|08-09-2007, 11:11 AM||#1|
Tham gia: Dec 2006
Thứ tự: 442
iĐangCó: PB12" 1.5Ghz; eMac 900Mhz; iMac 20" 2.0Ghz
Nơi cư trú: HCMC
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iBook G4 vs. PowerBook G4: Which is Best?
Apple introduced the iBook G4 last October 22; since then, dozens of friends and readers have asked, “PowerBook G4 or iBook G4?”
When the iBook had the older, slower G3 processor, I would reply, “it depends on what you want to do with it…” The iBook was a solid little notebook computer, but much slower than a PowerBook, and lacking several features found only in the more-expensive PowerBook line.
Today, with both the iBook and PowerBook lines sporting speedy G4 processors, things aren’t so simple and the line between the two product lines isn’t drawn as finely.
Rather than compare individual models, let’s take a look at the differences between the iBook and PowerBook product lines:
First, the similarities: Both iBook and PowerBook lines have PowerPC G4 processors and DDR memory architecture. Both lines have active matrix TFT flat-panel displays, full size keyboards, and V.92 modems. But beyond that you’ll find differences both big and small.
The first big difference is the availability of Apple’s hot, DVD-burning SuperDrive. You can only get one in a PowerBook; they’re not offered in any iBook model. Which means that if you intend to use iDVD, Apple’s terrific DVD authoring solution, you’ll have to go with the PowerBook, because iDVD only runs on Macs with an internal SuperDrive.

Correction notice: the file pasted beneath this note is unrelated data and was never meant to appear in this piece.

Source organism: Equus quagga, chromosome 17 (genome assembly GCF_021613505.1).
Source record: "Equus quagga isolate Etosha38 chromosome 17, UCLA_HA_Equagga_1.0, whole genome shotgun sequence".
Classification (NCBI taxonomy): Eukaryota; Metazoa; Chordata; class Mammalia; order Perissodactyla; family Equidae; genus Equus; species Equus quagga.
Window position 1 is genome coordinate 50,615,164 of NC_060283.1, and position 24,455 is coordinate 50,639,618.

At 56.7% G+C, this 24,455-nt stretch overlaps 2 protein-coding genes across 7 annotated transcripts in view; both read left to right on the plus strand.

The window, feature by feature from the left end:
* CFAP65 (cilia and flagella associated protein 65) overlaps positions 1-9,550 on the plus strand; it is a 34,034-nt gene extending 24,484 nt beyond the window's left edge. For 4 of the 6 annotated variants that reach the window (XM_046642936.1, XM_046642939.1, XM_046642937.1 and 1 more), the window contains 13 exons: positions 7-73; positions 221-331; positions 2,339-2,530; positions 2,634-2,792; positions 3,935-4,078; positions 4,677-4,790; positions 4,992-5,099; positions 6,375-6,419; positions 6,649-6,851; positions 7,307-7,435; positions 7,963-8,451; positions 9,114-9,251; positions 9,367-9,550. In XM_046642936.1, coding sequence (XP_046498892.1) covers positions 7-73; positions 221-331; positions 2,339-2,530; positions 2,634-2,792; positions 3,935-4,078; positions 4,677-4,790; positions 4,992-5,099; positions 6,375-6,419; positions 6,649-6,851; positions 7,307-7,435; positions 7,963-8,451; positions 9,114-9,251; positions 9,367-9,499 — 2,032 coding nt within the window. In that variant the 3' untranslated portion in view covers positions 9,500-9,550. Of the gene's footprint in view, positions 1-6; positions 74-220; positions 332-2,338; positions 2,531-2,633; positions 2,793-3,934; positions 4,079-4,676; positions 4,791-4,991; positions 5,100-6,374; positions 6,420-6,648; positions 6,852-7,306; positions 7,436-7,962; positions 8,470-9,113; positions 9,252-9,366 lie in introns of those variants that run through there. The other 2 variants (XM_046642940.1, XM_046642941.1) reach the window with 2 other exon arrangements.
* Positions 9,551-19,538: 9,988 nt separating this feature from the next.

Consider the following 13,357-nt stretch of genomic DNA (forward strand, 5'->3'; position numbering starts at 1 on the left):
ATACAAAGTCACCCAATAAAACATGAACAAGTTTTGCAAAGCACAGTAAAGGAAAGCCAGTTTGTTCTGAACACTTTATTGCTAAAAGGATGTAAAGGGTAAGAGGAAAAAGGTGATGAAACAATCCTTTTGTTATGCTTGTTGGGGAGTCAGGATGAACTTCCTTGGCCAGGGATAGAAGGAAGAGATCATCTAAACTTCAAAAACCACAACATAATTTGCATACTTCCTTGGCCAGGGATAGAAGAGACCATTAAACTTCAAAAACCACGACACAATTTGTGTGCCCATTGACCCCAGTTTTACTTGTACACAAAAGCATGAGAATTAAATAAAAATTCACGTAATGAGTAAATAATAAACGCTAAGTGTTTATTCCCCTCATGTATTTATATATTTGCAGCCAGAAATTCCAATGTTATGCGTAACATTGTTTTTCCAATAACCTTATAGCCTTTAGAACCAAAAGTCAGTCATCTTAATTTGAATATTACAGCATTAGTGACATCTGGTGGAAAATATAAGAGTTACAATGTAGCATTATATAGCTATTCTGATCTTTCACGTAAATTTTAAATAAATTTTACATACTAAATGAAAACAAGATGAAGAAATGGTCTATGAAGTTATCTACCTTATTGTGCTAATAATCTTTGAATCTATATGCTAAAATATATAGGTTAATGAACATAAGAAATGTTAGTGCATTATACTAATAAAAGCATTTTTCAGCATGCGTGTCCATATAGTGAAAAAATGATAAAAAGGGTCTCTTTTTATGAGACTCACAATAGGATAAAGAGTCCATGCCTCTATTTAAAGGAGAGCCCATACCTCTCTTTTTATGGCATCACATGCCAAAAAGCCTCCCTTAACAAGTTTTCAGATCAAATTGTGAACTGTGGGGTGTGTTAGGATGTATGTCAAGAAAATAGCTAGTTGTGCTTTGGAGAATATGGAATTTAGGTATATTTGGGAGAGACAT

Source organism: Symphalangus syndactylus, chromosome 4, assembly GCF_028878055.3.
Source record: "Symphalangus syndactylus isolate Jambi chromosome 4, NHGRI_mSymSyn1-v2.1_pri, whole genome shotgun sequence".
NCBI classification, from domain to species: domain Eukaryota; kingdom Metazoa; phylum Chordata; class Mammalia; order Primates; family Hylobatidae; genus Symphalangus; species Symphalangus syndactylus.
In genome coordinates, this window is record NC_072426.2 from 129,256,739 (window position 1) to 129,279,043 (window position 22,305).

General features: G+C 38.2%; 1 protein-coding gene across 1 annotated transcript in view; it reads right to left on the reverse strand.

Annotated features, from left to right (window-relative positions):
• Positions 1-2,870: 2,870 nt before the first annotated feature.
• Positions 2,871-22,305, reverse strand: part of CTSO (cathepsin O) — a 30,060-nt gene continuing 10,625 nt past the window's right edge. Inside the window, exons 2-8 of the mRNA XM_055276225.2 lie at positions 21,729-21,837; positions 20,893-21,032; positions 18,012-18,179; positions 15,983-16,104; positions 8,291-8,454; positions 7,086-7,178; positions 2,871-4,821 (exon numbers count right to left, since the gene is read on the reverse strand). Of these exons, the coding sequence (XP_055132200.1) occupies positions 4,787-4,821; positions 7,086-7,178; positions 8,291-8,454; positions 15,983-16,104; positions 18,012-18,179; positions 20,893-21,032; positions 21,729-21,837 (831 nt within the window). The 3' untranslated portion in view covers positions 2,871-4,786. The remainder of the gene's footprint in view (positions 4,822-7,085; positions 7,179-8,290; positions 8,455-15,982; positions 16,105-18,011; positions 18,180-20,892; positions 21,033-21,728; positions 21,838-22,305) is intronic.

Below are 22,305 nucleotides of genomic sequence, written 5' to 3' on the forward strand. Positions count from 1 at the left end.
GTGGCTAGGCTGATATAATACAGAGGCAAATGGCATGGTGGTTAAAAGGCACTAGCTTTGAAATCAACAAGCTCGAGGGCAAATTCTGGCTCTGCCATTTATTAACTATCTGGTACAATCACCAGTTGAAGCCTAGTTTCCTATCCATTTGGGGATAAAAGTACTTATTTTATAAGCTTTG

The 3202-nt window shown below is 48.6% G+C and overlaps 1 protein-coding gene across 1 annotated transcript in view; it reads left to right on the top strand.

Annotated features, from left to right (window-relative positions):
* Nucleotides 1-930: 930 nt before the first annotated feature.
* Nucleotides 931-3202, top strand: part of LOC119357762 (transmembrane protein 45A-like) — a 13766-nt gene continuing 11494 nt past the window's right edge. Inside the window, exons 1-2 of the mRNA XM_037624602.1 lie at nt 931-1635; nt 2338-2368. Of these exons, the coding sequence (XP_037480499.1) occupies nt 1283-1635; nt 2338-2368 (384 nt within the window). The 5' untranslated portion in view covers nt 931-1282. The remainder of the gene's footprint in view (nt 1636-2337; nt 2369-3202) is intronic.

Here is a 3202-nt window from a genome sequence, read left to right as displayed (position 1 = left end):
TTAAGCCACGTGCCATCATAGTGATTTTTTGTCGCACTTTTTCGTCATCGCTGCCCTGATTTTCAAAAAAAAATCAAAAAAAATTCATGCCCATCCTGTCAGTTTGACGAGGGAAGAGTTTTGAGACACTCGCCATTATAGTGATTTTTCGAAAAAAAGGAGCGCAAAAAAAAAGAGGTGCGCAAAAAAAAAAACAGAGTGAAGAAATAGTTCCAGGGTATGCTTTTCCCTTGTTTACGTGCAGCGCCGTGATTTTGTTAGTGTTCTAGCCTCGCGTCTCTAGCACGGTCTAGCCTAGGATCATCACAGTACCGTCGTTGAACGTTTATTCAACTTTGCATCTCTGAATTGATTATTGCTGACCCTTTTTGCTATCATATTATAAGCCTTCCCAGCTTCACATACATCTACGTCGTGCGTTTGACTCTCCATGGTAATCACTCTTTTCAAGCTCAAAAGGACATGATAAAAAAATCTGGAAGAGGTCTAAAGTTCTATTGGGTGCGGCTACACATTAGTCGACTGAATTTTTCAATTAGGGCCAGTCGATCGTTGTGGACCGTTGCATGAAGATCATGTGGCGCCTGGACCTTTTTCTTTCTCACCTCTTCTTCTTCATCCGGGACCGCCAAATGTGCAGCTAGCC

The second big difference is in the display—PowerBook displays aren’t just physically larger, they also display more pixels. The 12-inch iBook and PowerBook and the 14-inch iBook have maximum resolutions of 1,024 x 768 pixels; the 15-inch PowerBook maxes out at 1280 x 854 and the 17-inch PowerBook delivers up to a whopping 1440 x 900. The point is: If you want more than 1024 x 768, you need a PowerBook.
The third big difference—and I have to admit, this is a big one for me—is that the iBook doesn’t support a second display. Understand that the iBook does offer VGA output, so you can connect an external display or projector. Apple even includes the little adapter cable. But the iBook external video support is limited to “mirroring,” so the external display or projector shows what’s on the built-in screen.
The PowerBook line isn’t limited to mirroring (though PowerBooks, of course, can mirror). That means you can add up to 2048 x 1536 additional pixels to your desktop by connecting an external display. Since I’m a big fan of two-display Mac systems, this one’s the deal-breaker for me. Even the 17-inch PowerBook doesn’t have enough built-in screen real estate for my tastes; the ability to use every pixel on my Cinema display with my PowerBook is crucial.
Other differences that may or may not matter to you include FireWire 800 or Gigabit Ethernet support, which are only available on (some) PowerBook models, but not the iBook line. And RAM capacity may be an issue for you—iBooks max out at 640MB; PowerBooks allow as much as 2GB.
So which do you buy? Heck if I know. I’ve had one of each—a 1.25GHz 15-inch PowerBook G4 and a 1GHz 14-inch iBook G4—here for the past month. They’re phenomenal notebook computers and I love them both to pieces.
If I had to decide between them tomorrow, I’d have to choose the PowerBook for the reasons I’ve outlined above. But the G4 iBook is incredibly sweet and aggressively priced; it may be the perfect notebook for you.
(By Bob LeVitus)